These 20 words were assigned to Pam Houston by her friend, the writer and photographer Kyle Wolff, as part of Project 2020 (Quarantine Edition). She gave Pam and others a word most mornings, and the assignment to write to that world and either take or find a photo to go with it. These 20 words and photographs by Pam Houston are appearing daily in Terrain.org through June 20, the summer solstice.
April 17, 2020
It never was linear like all the dead male writers said it was. This happened then this happened then this happened and therefore this happened was never a way I was going to write a story. They call that realism, but it’s not how reality works in my head. I see a hawk, and that reminds me of the time when I lived in California, and I was in love with an osprey, who was really a man who bore the same name as my best grade school teacher (and my now husband), back in New Jersey, in a time when telephones were still attached to the wall.
Time during Covid warps and stretches. All time warps and stretches but maybe now we see it more. The light from the stars I see from the ranch at night left those stars anywhere from one to 16,000 years ago. So if there is someone looking up at us from some other galaxy, we might all be dead by the time our image gets to them.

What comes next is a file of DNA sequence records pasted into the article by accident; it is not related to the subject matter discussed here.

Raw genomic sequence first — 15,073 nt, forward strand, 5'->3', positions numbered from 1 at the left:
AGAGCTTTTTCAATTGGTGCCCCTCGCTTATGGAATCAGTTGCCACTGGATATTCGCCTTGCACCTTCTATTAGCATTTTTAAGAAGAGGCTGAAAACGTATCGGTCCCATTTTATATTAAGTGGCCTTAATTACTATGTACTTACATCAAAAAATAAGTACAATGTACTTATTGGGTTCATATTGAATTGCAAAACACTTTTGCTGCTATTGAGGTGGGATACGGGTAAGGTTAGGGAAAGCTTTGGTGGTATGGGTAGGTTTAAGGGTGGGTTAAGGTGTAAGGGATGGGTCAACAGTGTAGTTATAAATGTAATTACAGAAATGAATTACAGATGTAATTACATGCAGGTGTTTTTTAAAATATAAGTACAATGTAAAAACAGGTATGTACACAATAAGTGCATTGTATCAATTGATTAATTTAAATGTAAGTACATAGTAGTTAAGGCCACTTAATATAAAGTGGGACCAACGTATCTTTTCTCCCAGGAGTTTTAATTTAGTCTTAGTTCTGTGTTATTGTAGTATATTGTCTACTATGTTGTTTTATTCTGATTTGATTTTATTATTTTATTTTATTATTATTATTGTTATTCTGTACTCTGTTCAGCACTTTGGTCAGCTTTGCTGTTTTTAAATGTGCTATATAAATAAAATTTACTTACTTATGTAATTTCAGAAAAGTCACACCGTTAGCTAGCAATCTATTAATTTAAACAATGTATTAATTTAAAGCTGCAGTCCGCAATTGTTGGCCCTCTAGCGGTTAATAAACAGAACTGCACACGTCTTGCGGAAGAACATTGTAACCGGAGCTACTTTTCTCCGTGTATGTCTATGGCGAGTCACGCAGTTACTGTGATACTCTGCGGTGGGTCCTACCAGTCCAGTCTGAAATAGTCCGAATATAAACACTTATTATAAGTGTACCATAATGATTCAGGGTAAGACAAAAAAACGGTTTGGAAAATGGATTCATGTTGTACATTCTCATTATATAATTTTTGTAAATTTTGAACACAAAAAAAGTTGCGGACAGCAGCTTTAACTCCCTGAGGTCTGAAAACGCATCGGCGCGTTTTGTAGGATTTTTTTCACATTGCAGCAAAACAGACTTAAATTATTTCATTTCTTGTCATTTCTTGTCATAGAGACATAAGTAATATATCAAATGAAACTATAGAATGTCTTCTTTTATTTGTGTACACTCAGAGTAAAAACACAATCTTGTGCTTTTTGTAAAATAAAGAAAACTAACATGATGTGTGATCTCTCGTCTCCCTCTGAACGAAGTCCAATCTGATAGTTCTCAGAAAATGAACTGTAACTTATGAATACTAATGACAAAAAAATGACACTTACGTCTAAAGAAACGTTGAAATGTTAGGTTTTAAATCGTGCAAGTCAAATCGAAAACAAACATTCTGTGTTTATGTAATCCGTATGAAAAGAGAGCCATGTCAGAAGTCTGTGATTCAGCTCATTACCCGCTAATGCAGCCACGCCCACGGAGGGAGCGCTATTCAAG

It is weird to have made it to the end of the world, and by the end of the world I mean only the end of the world for the so-called apex predator, which is real consolation and the form that hope takes for me these days. I read this morning that the Colorado River corridor is full of birds and bears, eagles and weasels, no boats full of drunk and sunburnt tourists to scare them away.
Covid measures time in two-week increments, two weeks after these “liberation” rallies as they call them, the “libbers” as they call themselves, who say “my body my choice,” will begin to die. Again, one wants to laugh, except mass death isn’t funny.
May you live in interesting times, says an oft-quoted Chinese proverb. All the narratives will be shattered, in both good and bad ways, from now on.
Pam Houston is the author of the memoir Deep Creek: Finding Hope In The High Country, which won the 2019 Reading the West Advocacy Award, as well as five other books of fiction and nonfiction, all published by W.W. Norton. She lives at 9,000 feet above sea level on a 120-acre homestead near the headwaters of the Rio Grande. A book co-written with activist Amy Irvine, Air Mail: Letters of Politics, Pandemics, and Place, is forthcoming from Torrey House Press in October 2020.